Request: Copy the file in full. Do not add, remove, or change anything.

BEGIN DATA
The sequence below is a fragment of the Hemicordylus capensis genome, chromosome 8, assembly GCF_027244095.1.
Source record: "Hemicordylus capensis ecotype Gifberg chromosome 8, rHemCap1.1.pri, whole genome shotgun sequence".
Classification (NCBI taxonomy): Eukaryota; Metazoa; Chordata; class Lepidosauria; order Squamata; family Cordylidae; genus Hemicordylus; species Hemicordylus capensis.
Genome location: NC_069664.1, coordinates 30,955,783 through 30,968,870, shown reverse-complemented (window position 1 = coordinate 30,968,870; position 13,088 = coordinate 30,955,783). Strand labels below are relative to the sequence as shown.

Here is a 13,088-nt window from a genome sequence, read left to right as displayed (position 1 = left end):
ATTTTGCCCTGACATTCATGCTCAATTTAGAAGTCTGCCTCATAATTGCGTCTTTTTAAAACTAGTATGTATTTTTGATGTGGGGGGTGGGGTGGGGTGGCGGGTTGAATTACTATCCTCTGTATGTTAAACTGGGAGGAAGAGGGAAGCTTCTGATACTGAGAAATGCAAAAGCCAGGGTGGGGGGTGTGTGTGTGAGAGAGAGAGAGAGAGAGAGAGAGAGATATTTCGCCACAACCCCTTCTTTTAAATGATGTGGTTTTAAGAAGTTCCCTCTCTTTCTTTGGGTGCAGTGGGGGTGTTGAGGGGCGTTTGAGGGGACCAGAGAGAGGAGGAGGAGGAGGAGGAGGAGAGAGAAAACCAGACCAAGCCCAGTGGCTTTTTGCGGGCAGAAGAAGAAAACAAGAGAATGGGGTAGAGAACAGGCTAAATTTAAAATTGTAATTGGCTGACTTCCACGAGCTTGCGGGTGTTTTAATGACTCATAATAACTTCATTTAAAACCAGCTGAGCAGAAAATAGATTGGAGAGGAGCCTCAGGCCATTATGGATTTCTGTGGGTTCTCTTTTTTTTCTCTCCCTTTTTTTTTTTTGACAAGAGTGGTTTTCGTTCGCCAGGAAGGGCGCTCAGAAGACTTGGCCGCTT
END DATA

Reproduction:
The sequence below is a fragment of the Hemicordylus capensis genome, chromosome 8, assembly GCF_027244095.1.
Source record: "Hemicordylus capensis ecotype Gifberg chromosome 8, rHemCap1.1.pri, whole genome shotgun sequence".
Classification (NCBI taxonomy): Eukaryota; Metazoa; Chordata; class Lepidosauria; order Squamata; family Cordylidae; genus Hemicordylus; species Hemicordylus capensis.
Genome location: NC_069664.1, coordinates 30,955,783 through 30,968,870, shown reverse-complemented (window position 1 = coordinate 30,968,870; position 13,088 = coordinate 30,955,783). Strand labels below are relative to the sequence as shown.

Here is a 13,088-nt window from a genome sequence, read left to right as displayed (position 1 = left end):
ATTTTGCCCTGACATTCATGCTCAATTTAGAAGTCTGCCTCATAATTGCGTCTTTTTAAAACTAGTATGTATTTTTGATGTGGGGGGTGGGGTGGGGTGGCGGGTTGAATTACTATCCTCTGTATGTTAAACTGGGAGGAAGAGGGAAGCTTCTGATACTGAGAAATGCAAAAGCCAGGGTGGGGGGTGTGTGTGTGAGAGAGAGAGAGAGAGAGAGAGAGAGATATTTCGCCACAACCCCTTCTTTTAAATGATGTGGTTTTAAGAAGTTCCCTCTCTTTCTTTGGGTGCAGTGGGGGTGTTGAGGGGCGTTTGAGGGGACCAGAGAGAGGAGGAGGAGGAGGAGGAGGAGAGAGAAAACCAGACCAAGCCCAGTGGCTTTTTGCGGGCAGAAGAAGAAAACAAGAGAATGGGGTAGAGAACAGGCTAAATTTAAAATTGTAATTGGCTGACTTCCACGAGCTTGCGGGTGTTTTAATGACTCATAATAACTTCATTTAAAACCAGCTGAGCAGAAAATAGATTGGAGAGGAGCCTCAGGCCATTATGGATTTCTGTGGGTTCTCTTTTTTTTCTCTCCCTTTTTTTTTTTTGACAAGAGTGGTTTTCGTTCGCCAGGAAGGGCGCTCAGAAGACTTGGCCGCTT